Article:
Peer Court judges juveniles by juveniles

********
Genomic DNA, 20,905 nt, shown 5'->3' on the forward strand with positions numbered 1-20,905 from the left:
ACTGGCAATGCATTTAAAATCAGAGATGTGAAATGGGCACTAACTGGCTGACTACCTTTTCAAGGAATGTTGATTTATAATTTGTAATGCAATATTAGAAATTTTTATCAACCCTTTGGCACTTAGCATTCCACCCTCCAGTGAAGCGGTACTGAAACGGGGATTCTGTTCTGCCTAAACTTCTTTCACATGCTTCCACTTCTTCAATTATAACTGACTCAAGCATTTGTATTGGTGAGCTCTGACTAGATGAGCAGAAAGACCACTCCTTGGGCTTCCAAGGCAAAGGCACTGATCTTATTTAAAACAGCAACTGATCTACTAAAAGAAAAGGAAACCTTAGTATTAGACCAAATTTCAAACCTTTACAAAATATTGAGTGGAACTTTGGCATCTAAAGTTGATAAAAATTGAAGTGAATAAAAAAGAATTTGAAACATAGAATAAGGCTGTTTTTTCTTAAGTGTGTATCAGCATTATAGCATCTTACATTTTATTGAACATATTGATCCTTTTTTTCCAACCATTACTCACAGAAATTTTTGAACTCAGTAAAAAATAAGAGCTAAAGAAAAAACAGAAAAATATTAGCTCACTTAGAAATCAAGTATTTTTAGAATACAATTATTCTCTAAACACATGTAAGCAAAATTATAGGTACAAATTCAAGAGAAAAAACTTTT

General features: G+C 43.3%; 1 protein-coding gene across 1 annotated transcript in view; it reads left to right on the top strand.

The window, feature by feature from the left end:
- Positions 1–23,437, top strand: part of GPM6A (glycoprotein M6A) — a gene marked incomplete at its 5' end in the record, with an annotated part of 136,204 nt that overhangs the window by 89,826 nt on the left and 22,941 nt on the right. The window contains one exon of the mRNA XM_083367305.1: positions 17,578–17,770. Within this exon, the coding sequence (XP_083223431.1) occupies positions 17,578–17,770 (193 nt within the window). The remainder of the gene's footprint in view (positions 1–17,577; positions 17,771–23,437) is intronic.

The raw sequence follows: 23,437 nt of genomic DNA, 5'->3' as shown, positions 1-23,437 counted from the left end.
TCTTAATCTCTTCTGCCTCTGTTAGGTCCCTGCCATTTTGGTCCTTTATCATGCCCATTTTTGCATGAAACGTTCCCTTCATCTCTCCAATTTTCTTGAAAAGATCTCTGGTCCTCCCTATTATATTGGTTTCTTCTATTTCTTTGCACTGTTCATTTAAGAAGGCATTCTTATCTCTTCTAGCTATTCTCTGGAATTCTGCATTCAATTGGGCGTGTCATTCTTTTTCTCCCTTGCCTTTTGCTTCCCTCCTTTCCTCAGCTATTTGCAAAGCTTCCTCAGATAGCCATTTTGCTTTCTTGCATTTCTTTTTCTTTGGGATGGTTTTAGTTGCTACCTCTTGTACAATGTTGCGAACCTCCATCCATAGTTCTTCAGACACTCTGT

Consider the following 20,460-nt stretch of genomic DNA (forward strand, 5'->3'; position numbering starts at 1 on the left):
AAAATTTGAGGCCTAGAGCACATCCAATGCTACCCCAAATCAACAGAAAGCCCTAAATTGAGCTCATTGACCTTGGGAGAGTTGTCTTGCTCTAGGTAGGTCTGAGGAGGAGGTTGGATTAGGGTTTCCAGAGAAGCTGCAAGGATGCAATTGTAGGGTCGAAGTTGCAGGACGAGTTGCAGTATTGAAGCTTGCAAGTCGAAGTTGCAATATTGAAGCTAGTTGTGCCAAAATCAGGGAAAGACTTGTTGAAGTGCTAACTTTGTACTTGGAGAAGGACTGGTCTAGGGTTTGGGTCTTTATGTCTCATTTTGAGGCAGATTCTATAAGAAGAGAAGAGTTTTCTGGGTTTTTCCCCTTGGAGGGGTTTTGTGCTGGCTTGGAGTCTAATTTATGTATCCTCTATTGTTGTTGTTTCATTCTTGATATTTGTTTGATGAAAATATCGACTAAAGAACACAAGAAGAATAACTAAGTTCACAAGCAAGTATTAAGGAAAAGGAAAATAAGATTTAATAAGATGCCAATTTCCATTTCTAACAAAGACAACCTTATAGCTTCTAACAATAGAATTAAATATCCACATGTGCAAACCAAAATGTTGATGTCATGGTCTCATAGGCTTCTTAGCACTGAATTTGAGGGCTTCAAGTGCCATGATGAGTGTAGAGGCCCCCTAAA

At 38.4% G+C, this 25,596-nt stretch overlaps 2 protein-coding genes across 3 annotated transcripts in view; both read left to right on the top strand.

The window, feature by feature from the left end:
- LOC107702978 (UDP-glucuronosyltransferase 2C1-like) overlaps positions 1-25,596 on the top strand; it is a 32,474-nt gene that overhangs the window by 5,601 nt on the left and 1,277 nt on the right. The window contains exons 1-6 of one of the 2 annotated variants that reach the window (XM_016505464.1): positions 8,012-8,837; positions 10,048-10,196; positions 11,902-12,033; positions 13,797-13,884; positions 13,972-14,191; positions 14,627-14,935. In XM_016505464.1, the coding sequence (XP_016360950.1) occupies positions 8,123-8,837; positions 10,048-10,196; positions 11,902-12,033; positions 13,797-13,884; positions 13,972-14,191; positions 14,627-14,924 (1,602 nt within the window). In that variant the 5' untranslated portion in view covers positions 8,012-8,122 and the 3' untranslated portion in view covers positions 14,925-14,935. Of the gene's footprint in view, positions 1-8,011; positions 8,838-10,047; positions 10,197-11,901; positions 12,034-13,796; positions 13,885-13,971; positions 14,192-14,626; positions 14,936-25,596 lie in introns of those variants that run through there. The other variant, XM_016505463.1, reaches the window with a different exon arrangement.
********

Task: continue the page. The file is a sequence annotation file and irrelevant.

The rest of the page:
Through a cooperative directed by Logan City Police, Bear River Health Department and the Cache County Sheriff the Cache Valley Peer Court offers an alternative to the traditional juvenile justice system. Peer Court is for first time youth offenders only. Deputy Marcus Flansburg is School Resource Deputy for the Cache County Sheriff’s office. “When law enforcement personnel are out in the valley dealing with juveniles they often come across a kid who has committed a minor crime and it’s a first time offense. The officer wants the youth to experience some sort of consequence, but sometimes a criminal charge just seems a little excessive.” And that is where the Peer Court becomes an option. “It’s short of sending them to Juvenile Court and it is short of charging them with a criminal offense. “We sit back and let the youth run the court. We have youth that are high school age from all three of the high schools and they run the court. They act as mentors to the youth coming into the court. They sit before the youth and hear their testimony, they do the paperwork, they clerk. “And finally they decide what the consequence will be for the offender.” A youth deciding to come into Peer Court is required to admit guilt before entering. “The youth and their parents will come into the court. We will have our clerk read a summary of why the youth is there. We will give the youth a chance to tell their side of the story then we have them step out into the hall and we talk to their parents to find out what kind of problems they are experiencing with the youth, ask what they think might help their child and explain some of the options for consequences and get their input.” The parents are then invited out into the hall, as well, then the group of Peer Court youth and adult mentors confer and in about 10 minutes come up with what they feel is an appropriate consequence. Once they do as ordered, the criminal charges are dropped. “We then give them four to six weeks to take care of the consequence. If they want to argue they are innocent, then the place to make that argument is in Juvenile Court,” said Flansburg. The Peer Court meets the first, second and fourth Tuesdays of the month to hear cases. The third Tuesday of the month it takes a break.

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